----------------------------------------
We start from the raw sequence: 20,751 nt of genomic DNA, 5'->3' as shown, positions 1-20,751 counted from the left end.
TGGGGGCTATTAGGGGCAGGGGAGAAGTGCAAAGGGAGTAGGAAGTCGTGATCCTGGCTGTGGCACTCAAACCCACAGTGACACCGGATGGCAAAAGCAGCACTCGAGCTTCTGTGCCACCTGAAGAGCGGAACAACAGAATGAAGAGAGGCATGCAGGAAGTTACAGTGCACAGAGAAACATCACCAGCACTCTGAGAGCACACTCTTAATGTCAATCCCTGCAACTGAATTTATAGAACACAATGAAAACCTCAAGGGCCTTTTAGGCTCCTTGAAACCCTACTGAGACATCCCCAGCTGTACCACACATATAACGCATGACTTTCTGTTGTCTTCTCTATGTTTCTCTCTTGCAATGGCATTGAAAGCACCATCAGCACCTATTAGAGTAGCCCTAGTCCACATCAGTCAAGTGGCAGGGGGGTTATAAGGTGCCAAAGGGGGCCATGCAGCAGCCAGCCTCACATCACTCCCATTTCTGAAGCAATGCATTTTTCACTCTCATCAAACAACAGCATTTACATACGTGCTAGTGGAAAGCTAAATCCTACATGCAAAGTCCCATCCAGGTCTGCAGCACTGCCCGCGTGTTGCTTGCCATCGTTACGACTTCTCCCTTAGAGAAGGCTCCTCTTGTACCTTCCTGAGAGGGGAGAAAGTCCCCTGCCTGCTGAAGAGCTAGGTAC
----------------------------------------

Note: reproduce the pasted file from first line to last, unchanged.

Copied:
We start from the raw sequence: 20,751 nt of genomic DNA, 5'->3' as shown, positions 1-20,751 counted from the left end.
TGGGGGCTATTAGGGGCAGGGGAGAAGTGCAAAGGGAGTAGGAAGTCGTGATCCTGGCTGTGGCACTCAAACCCACAGTGACACCGGATGGCAAAAGCAGCACTCGAGCTTCTGTGCCACCTGAAGAGCGGAACAACAGAATGAAGAGAGGCATGCAGGAAGTTACAGTGCACAGAGAAACATCACCAGCACTCTGAGAGCACACTCTTAATGTCAATCCCTGCAACTGAATTTATAGAACACAATGAAAACCTCAAGGGCCTTTTAGGCTCCTTGAAACCCTACTGAGACATCCCCAGCTGTACCACACATATAACGCATGACTTTCTGTTGTCTTCTCTATGTTTCTCTCTTGCAATGGCATTGAAAGCACCATCAGCACCTATTAGAGTAGCCCTAGTCCACATCAGTCAAGTGGCAGGGGGGTTATAAGGTGCCAAAGGGGGCCATGCAGCAGCCAGCCTCACATCACTCCCATTTCTGAAGCAATGCATTTTTCACTCTCATCAAACAACAGCATTTACATACGTGCTAGTGGAAAGCTAAATCCTACATGCAAAGTCCCATCCAGGTCTGCAGCACTGCCCGCGTGTTGCTTGCCATCGTTACGACTTCTCCCTTAGAGAAGGCTCCTCTTGTACCTTCCTGAGAGGGGAGAAAGTCCCCTGCCTGCTGAAGAGCTAGGTAC